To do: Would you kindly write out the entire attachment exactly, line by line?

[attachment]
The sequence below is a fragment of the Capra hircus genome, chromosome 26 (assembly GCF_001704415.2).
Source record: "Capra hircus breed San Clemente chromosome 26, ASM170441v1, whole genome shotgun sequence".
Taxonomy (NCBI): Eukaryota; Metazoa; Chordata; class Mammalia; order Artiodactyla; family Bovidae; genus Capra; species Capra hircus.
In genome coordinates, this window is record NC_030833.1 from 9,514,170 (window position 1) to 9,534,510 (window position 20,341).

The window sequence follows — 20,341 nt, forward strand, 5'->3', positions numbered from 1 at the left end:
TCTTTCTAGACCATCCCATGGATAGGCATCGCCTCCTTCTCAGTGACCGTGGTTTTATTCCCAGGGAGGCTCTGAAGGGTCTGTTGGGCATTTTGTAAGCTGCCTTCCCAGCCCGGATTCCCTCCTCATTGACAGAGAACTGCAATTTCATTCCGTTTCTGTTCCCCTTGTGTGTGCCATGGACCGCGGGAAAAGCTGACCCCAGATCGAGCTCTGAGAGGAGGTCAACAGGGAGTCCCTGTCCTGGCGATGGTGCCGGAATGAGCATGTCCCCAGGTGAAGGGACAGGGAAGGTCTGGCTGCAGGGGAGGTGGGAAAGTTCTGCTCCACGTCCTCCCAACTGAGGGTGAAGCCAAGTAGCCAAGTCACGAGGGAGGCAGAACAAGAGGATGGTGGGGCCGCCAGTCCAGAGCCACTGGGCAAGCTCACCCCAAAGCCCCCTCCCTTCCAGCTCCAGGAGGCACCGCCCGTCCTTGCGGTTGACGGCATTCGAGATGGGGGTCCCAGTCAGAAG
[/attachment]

The sequence below is a fragment of the Capra hircus genome, chromosome 26 (assembly GCF_001704415.2).
Source record: "Capra hircus breed San Clemente chromosome 26, ASM170441v1, whole genome shotgun sequence".
Taxonomy (NCBI): Eukaryota; Metazoa; Chordata; class Mammalia; order Artiodactyla; family Bovidae; genus Capra; species Capra hircus.
In genome coordinates, this window is record NC_030833.1 from 9,514,170 (window position 1) to 9,534,510 (window position 20,341).

The window sequence follows — 20,341 nt, forward strand, 5'->3', positions numbered from 1 at the left end:
TCTTTCTAGACCATCCCATGGATAGGCATCGCCTCCTTCTCAGTGACCGTGGTTTTATTCCCAGGGAGGCTCTGAAGGGTCTGTTGGGCATTTTGTAAGCTGCCTTCCCAGCCCGGATTCCCTCCTCATTGACAGAGAACTGCAATTTCATTCCGTTTCTGTTCCCCTTGTGTGTGCCATGGACCGCGGGAAAAGCTGACCCCAGATCGAGCTCTGAGAGGAGGTCAACAGGGAGTCCCTGTCCTGGCGATGGTGCCGGAATGAGCATGTCCCCAGGTGAAGGGACAGGGAAGGTCTGGCTGCAGGGGAGGTGGGAAAGTTCTGCTCCACGTCCTCCCAACTGAGGGTGAAGCCAAGTAGCCAAGTCACGAGGGAGGCAGAACAAGAGGATGGTGGGGCCGCCAGTCCAGAGCCACTGGGCAAGCTCACCCCAAAGCCCCCTCCCTTCCAGCTCCAGGAGGCACCGCCCGTCCTTGCGGTTGACGGCATTCGAGATGGGGGTCCCAGTCAGAAG